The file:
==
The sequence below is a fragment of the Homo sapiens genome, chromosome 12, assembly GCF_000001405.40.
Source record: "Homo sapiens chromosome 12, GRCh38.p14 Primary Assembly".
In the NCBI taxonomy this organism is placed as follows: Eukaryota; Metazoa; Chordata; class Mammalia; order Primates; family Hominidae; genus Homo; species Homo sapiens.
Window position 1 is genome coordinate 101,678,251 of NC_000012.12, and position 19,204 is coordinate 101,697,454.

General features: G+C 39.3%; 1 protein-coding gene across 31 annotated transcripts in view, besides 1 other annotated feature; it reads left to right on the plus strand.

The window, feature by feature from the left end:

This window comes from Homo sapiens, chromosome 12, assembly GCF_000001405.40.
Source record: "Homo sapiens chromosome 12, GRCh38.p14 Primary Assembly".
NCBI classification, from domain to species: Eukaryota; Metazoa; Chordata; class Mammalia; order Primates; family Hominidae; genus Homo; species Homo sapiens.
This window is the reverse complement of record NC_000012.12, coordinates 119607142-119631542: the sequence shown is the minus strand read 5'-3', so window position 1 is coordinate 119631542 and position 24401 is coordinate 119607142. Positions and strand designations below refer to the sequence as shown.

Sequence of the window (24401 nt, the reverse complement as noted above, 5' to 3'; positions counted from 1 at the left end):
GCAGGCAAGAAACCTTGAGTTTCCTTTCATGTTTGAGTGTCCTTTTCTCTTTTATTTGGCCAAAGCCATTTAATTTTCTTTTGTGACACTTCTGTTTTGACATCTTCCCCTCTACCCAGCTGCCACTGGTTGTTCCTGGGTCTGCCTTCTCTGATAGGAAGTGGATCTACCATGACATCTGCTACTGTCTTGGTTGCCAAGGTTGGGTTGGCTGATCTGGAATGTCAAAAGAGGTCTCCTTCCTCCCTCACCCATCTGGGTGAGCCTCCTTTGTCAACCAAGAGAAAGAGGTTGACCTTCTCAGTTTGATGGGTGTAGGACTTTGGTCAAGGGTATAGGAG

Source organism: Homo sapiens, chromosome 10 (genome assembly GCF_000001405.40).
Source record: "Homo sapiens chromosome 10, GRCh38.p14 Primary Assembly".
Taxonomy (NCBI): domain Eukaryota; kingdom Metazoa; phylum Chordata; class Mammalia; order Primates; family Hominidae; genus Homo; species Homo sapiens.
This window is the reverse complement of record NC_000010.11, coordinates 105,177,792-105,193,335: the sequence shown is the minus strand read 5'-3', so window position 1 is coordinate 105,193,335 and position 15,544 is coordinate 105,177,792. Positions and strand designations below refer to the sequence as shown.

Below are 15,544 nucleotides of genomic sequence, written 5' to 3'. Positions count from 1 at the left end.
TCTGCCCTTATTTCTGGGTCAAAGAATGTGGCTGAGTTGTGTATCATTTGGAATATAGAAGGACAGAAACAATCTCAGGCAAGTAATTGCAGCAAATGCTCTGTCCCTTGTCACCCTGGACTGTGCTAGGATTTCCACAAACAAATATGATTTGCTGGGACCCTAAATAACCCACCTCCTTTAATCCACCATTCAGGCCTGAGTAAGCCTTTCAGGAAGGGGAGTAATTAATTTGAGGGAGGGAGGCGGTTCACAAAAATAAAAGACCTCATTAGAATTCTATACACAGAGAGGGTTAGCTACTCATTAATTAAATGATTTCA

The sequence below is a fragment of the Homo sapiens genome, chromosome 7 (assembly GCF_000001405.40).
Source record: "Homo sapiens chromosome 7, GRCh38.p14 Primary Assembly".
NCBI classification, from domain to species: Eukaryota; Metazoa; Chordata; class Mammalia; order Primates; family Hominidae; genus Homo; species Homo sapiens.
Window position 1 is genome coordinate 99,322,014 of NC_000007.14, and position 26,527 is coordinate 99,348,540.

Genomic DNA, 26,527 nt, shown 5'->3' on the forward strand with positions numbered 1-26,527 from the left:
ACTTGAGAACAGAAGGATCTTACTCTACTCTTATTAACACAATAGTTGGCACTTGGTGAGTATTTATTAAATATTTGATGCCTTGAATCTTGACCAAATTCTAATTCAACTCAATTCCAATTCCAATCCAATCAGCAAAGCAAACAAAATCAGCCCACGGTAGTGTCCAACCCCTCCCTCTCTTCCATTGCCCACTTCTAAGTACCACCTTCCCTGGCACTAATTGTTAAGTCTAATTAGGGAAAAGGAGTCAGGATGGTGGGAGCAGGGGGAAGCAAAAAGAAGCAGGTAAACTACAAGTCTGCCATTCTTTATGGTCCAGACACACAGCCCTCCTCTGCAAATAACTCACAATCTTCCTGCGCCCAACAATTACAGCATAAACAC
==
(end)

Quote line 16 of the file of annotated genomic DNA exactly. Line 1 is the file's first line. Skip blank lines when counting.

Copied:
This window is the reverse complement of record NC_000010.11, coordinates 105,177,792-105,193,335: the sequence shown is the minus strand read 5'-3', so window position 1 is coordinate 105,193,335 and position 15,544 is coordinate 105,177,792. Positions and strand designations below refer to the sequence as shown.